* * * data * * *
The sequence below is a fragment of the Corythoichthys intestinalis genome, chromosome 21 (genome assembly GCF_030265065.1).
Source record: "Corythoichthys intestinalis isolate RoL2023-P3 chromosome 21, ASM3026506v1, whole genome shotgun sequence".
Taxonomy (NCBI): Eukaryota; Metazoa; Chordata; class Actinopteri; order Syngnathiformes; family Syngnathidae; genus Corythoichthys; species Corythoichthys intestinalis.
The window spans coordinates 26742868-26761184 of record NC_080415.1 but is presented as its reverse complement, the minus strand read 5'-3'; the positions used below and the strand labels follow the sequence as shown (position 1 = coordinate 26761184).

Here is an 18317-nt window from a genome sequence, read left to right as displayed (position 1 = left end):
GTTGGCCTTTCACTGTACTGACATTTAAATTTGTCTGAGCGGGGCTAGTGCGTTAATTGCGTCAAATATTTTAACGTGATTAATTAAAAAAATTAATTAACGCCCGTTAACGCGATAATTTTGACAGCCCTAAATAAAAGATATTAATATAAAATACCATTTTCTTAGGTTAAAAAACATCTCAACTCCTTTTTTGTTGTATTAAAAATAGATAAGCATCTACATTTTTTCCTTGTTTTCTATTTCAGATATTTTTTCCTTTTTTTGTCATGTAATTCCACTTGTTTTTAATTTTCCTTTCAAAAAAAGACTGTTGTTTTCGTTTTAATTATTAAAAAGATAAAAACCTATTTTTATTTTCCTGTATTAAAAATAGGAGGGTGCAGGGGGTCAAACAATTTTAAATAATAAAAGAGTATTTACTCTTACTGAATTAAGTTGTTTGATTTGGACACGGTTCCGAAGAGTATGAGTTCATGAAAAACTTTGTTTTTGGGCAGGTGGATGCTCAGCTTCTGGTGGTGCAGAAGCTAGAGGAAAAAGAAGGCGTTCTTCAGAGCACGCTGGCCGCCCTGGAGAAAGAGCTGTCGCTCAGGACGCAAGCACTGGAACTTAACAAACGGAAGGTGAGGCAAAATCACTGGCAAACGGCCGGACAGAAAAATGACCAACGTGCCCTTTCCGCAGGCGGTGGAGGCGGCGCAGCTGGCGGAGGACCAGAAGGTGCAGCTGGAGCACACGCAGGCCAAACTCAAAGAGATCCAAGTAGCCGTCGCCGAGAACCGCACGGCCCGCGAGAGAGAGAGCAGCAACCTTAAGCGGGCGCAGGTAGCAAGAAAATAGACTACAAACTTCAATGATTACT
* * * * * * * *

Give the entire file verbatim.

The sequence below is a fragment of the Corythoichthys intestinalis genome, chromosome 21 (genome assembly GCF_030265065.1).
Source record: "Corythoichthys intestinalis isolate RoL2023-P3 chromosome 21, ASM3026506v1, whole genome shotgun sequence".
Taxonomy (NCBI): Eukaryota; Metazoa; Chordata; class Actinopteri; order Syngnathiformes; family Syngnathidae; genus Corythoichthys; species Corythoichthys intestinalis.
The window spans coordinates 26742868-26761184 of record NC_080415.1 but is presented as its reverse complement, the minus strand read 5'-3'; the positions used below and the strand labels follow the sequence as shown (position 1 = coordinate 26761184).

Here is an 18317-nt window from a genome sequence, read left to right as displayed (position 1 = left end):
GTTGGCCTTTCACTGTACTGACATTTAAATTTGTCTGAGCGGGGCTAGTGCGTTAATTGCGTCAAATATTTTAACGTGATTAATTAAAAAAATTAATTAACGCCCGTTAACGCGATAATTTTGACAGCCCTAAATAAAAGATATTAATATAAAATACCATTTTCTTAGGTTAAAAAACATCTCAACTCCTTTTTTGTTGTATTAAAAATAGATAAGCATCTACATTTTTTCCTTGTTTTCTATTTCAGATATTTTTTCCTTTTTTTGTCATGTAATTCCACTTGTTTTTAATTTTCCTTTCAAAAAAAGACTGTTGTTTTCGTTTTAATTATTAAAAAGATAAAAACCTATTTTTATTTTCCTGTATTAAAAATAGGAGGGTGCAGGGGGTCAAACAATTTTAAATAATAAAAGAGTATTTACTCTTACTGAATTAAGTTGTTTGATTTGGACACGGTTCCGAAGAGTATGAGTTCATGAAAAACTTTGTTTTTGGGCAGGTGGATGCTCAGCTTCTGGTGGTGCAGAAGCTAGAGGAAAAAGAAGGCGTTCTTCAGAGCACGCTGGCCGCCCTGGAGAAAGAGCTGTCGCTCAGGACGCAAGCACTGGAACTTAACAAACGGAAGGTGAGGCAAAATCACTGGCAAACGGCCGGACAGAAAAATGACCAACGTGCCCTTTCCGCAGGCGGTGGAGGCGGCGCAGCTGGCGGAGGACCAGAAGGTGCAGCTGGAGCACACGCAGGCCAAACTCAAAGAGATCCAAGTAGCCGTCGCCGAGAACCGCACGGCCCGCGAGAGAGAGAGCAGCAACCTTAAGCGGGCGCAGGTAGCAAGAAAATAGACTACAAACTTCAATGATTACT